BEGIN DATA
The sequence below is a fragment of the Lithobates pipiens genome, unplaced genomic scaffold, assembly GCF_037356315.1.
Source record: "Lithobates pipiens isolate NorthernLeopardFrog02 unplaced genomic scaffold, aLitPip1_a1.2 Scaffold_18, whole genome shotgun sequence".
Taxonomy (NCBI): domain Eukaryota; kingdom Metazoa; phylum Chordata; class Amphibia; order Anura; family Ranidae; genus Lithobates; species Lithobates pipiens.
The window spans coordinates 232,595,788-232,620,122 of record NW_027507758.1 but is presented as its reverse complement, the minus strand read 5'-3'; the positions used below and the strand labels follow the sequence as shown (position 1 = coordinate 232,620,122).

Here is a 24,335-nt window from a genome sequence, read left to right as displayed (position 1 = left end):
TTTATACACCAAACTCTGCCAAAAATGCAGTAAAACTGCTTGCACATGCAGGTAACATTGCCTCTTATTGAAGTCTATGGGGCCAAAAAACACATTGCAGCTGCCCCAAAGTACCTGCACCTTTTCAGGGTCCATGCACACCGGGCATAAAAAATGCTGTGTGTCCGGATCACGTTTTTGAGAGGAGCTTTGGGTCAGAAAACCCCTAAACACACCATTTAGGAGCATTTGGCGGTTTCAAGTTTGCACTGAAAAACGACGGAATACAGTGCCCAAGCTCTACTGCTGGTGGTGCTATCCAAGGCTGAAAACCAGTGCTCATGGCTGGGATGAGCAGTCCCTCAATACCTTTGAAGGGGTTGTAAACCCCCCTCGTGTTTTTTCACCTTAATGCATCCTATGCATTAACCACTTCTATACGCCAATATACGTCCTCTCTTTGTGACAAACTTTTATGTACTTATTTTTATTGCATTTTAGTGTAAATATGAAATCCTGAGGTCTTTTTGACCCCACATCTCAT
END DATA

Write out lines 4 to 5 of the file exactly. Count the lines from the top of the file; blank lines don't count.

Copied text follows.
The window spans coordinates 232,595,788-232,620,122 of record NW_027507758.1 but is presented as its reverse complement, the minus strand read 5'-3'; the positions used below and the strand labels follow the sequence as shown (position 1 = coordinate 232,620,122).

Here is a 24,335-nt window from a genome sequence, read left to right as displayed (position 1 = left end):